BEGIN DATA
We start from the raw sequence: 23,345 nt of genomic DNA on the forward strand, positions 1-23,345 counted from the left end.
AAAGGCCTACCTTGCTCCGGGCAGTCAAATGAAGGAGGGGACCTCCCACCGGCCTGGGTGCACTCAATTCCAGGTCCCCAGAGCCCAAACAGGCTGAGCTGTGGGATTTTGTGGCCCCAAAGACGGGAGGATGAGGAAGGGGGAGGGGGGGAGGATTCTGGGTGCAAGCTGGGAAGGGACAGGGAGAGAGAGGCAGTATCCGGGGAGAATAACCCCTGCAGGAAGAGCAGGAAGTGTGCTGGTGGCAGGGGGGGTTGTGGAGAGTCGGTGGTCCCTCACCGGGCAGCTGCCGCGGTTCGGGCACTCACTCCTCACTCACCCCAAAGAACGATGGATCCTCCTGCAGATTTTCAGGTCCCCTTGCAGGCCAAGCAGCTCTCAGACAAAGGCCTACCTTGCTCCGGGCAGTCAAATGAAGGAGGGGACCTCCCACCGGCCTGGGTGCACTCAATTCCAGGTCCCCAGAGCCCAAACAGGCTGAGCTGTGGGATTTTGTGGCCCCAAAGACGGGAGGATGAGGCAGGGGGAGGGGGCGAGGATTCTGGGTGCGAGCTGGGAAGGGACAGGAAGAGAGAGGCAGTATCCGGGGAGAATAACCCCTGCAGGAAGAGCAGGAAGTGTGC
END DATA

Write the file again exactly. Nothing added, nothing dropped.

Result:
We start from the raw sequence: 23,345 nt of genomic DNA on the forward strand, positions 1-23,345 counted from the left end.
AAAGGCCTACCTTGCTCCGGGCAGTCAAATGAAGGAGGGGACCTCCCACCGGCCTGGGTGCACTCAATTCCAGGTCCCCAGAGCCCAAACAGGCTGAGCTGTGGGATTTTGTGGCCCCAAAGACGGGAGGATGAGGAAGGGGGAGGGGGGGAGGATTCTGGGTGCAAGCTGGGAAGGGACAGGGAGAGAGAGGCAGTATCCGGGGAGAATAACCCCTGCAGGAAGAGCAGGAAGTGTGCTGGTGGCAGGGGGGGTTGTGGAGAGTCGGTGGTCCCTCACCGGGCAGCTGCCGCGGTTCGGGCACTCACTCCTCACTCACCCCAAAGAACGATGGATCCTCCTGCAGATTTTCAGGTCCCCTTGCAGGCCAAGCAGCTCTCAGACAAAGGCCTACCTTGCTCCGGGCAGTCAAATGAAGGAGGGGACCTCCCACCGGCCTGGGTGCACTCAATTCCAGGTCCCCAGAGCCCAAACAGGCTGAGCTGTGGGATTTTGTGGCCCCAAAGACGGGAGGATGAGGCAGGGGGAGGGGGCGAGGATTCTGGGTGCGAGCTGGGAAGGGACAGGAAGAGAGAGGCAGTATCCGGGGAGAATAACCCCTGCAGGAAGAGCAGGAAGTGTGC